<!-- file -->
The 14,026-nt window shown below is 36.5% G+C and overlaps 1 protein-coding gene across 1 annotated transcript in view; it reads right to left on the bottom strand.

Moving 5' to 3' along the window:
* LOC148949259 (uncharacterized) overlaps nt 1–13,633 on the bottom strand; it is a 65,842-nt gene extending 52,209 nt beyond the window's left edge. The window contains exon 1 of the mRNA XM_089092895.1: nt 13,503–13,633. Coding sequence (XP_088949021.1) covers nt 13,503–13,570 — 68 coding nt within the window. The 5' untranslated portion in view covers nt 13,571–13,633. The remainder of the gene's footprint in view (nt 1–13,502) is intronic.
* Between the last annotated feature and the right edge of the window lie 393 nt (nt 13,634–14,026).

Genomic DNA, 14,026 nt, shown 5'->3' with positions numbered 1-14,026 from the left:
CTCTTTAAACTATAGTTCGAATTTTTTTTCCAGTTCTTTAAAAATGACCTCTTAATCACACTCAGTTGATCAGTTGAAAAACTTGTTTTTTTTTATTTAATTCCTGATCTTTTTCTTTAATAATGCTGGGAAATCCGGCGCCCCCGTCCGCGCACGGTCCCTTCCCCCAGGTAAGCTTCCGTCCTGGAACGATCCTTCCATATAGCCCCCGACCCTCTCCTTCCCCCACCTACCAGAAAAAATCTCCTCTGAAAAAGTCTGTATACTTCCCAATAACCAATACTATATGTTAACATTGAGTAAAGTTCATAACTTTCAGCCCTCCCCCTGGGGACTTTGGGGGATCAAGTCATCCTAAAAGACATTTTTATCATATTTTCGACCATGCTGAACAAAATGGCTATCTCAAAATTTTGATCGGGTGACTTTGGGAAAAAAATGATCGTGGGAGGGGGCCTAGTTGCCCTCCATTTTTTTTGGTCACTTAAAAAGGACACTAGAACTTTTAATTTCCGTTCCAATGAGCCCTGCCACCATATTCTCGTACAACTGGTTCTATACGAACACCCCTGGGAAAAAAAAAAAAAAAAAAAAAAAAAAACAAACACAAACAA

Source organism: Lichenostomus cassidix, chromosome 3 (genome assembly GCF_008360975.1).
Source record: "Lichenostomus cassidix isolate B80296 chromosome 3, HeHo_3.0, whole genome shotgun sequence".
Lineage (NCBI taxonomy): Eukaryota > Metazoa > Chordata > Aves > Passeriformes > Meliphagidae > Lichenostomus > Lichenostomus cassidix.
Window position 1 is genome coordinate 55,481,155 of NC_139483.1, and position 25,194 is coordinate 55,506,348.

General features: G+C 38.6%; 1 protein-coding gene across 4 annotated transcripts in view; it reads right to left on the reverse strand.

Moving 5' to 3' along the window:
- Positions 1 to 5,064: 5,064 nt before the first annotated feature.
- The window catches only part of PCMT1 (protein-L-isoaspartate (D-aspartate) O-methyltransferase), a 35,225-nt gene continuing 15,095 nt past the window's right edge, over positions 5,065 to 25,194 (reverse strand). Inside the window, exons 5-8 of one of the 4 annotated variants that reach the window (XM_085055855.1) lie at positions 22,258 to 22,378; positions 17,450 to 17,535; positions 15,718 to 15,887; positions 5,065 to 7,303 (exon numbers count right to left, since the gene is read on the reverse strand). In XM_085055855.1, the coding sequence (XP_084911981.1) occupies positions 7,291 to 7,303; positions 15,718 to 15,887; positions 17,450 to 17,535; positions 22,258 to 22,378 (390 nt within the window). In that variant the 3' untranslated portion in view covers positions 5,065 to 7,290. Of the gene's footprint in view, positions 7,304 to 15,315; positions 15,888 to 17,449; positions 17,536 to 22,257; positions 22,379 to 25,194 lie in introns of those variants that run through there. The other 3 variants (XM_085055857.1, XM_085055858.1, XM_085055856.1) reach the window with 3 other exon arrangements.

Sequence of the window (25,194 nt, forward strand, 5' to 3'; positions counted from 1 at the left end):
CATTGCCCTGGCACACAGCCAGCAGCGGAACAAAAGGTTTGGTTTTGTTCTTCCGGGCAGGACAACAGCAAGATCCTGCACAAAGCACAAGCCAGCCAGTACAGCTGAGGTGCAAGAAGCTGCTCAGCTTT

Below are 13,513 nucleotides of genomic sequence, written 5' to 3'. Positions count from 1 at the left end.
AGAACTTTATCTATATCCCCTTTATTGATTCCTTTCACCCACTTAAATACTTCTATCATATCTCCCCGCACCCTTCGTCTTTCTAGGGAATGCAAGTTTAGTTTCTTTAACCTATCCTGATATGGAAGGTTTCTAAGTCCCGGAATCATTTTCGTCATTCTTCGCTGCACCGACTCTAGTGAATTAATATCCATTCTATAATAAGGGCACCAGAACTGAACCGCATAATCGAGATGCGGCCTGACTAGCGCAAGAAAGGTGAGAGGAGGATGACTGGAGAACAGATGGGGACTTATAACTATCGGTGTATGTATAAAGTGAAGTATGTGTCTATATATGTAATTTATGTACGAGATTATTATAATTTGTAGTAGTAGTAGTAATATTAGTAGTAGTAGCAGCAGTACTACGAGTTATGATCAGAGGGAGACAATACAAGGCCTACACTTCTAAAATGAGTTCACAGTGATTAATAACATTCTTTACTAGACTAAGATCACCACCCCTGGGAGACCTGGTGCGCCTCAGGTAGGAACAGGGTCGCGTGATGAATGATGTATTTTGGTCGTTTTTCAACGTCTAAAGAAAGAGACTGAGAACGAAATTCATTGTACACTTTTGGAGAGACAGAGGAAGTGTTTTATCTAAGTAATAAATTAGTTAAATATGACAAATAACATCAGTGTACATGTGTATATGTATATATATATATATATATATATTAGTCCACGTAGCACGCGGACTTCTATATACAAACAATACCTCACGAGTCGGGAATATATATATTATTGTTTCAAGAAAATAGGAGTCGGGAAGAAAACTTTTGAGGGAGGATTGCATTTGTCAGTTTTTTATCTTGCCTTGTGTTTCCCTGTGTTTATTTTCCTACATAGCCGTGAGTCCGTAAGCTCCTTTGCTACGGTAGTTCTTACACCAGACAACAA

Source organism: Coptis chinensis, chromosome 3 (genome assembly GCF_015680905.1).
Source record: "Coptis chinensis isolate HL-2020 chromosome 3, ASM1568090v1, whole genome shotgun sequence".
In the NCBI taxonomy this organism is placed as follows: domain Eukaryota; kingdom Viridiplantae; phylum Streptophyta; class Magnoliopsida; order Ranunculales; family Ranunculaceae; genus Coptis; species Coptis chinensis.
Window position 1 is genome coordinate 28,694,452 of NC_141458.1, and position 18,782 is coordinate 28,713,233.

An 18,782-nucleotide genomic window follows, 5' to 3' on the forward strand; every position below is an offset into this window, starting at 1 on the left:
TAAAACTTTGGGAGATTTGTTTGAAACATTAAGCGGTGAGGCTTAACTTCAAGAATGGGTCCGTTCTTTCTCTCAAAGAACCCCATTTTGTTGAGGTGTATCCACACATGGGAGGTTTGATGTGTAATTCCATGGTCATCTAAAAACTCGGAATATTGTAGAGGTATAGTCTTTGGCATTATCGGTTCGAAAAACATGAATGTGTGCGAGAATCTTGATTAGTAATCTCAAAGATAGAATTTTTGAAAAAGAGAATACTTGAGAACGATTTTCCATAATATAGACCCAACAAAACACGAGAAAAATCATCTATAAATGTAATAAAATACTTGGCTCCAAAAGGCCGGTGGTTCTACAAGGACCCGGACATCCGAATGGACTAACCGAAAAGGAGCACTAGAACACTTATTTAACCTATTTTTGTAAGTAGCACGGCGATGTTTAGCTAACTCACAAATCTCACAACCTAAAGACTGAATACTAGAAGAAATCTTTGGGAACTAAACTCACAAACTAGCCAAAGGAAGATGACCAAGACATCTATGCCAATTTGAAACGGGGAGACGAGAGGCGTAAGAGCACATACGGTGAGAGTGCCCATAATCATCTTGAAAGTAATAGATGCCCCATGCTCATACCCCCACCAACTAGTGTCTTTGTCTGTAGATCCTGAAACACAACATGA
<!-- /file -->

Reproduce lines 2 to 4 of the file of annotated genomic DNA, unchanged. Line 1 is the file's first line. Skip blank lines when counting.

Moving 5' to 3' along the window:
* LOC148949259 (uncharacterized) overlaps nt 1–13,633 on the bottom strand; it is a 65,842-nt gene extending 52,209 nt beyond the window's left edge. The window contains exon 1 of the mRNA XM_089092895.1: nt 13,503–13,633. Coding sequence (XP_088949021.1) covers nt 13,503–13,570 — 68 coding nt within the window. The 5' untranslated portion in view covers nt 13,571–13,633. The remainder of the gene's footprint in view (nt 1–13,502) is intronic.
* Between the last annotated feature and the right edge of the window lie 393 nt (nt 13,634–14,026).